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Destination guide – Tromsø, Norway

After four very enjoyable months in Stockholm, I decided to see a little more of Scandinavia and headed off to Tromsø, a little more than 200 miles North of the Arctic Circle.

Considering the distances involved, I decided to park my car at Oslo Airport and take an SAS flight to Tromsø, where I spent three nights.

Tromsø is a unique and truly breathtaking city, combining snow capped mountains, crystal clear fjords and the somewhat surreal phenomenon of the midnight sun.

My first experience of Tromsø was a stroll around the pretty harbour and across the bridge to the Arctic Cathedral.

The real highlight of the day was a ride up to the Storsteinen mountain ledge of the Fjellheisen cable car.

The cable car makes the 421m ascent in just four minutes and the breathtaking views are simply not to be missed.

The following day, I decided to take things a little easier and stroll along some if the beautiful fjordside paths out to Tromsø Folkeparken and the Southern Beach.

As it was amazingly 27°C on the day of my visit, the beach was too crowded for me to get any photographs, but suffice to say it is a unique experience, with views across the fjord to the snow capped mountains beyond.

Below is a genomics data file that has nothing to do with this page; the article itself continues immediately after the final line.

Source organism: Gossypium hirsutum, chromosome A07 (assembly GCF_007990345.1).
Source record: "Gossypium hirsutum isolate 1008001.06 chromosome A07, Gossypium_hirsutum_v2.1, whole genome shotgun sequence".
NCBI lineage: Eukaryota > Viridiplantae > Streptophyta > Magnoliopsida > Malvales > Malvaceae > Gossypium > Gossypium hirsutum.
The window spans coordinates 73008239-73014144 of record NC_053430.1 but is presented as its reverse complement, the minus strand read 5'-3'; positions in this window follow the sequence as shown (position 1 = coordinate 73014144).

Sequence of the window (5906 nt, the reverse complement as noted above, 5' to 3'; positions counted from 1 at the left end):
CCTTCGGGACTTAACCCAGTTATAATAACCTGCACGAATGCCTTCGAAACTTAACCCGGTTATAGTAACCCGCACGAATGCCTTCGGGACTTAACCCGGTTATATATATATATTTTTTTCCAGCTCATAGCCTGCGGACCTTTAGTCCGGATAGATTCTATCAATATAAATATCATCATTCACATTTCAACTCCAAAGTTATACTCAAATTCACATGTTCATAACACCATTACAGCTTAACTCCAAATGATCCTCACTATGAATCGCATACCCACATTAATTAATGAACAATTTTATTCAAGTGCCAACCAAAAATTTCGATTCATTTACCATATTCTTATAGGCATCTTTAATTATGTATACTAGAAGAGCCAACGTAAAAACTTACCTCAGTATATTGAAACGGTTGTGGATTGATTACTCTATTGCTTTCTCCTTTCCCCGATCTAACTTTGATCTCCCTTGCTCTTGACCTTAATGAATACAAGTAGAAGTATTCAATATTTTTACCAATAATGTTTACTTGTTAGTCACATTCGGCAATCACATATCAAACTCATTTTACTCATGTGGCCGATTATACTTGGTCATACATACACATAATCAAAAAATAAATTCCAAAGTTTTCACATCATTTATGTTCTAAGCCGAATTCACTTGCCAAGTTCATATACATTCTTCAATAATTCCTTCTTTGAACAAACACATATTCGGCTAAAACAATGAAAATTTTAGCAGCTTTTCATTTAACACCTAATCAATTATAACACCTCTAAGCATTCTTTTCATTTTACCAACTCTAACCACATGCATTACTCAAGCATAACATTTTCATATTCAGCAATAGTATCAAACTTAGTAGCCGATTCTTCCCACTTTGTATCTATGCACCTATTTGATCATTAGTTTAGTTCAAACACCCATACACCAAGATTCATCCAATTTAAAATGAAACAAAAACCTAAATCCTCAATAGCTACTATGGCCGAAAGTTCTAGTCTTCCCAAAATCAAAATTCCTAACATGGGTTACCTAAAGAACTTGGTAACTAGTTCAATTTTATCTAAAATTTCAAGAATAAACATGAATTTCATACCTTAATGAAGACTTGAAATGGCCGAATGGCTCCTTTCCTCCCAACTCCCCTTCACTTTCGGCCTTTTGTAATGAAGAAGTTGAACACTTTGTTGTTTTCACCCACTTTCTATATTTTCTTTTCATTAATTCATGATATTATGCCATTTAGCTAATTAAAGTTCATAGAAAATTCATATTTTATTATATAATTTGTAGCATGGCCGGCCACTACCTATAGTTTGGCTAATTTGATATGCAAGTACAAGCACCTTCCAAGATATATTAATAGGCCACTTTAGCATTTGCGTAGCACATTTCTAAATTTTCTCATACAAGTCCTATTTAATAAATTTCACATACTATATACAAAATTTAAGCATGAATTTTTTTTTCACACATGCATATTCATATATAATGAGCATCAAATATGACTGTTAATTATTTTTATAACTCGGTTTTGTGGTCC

The only regret I have about my visit to Tromsø was not managing to take the midnight RIB (rigid inflatable boat) cruise. These run for three hours from 10pm to 1am when the midnight sun shines on Tromsø. After two very full days and with an early start on the third day, my heart was willing but my body was not.

Flight review – SAS Oslo – Tromsø

As my tour of Scandinavia continued to the Arctic North, I decided to leave my car at Oslo Airport and fly to Tromsø, rather than take a three day drive each way.

There were several options for this route, including Norwegian and Widerøe. However it turned out that the best deal was on the direct afternoon flight with SAS.

The flight was quite expensive for a domestic one-way at €226 for the most basic hand luggage only ticket.

I, however, chose to upgrade to the SAS Plus fare at €270, including checked luggage and access to the SAS Domestic Lounge at Oslo Airport.

This proved to be a good choice, as the American Express lounge to which I would normally have access was located after customs controls and therefore not accessible to domestic passengers. It also allowed me to check in my small rollaboard rather than fighting for overhead bin space.

The lounge was pretty basic in terms of its food offerings, but offered wine and both draught and canned beer and provided a comfortable place to sit while waiting for boarding, so it suited me fine.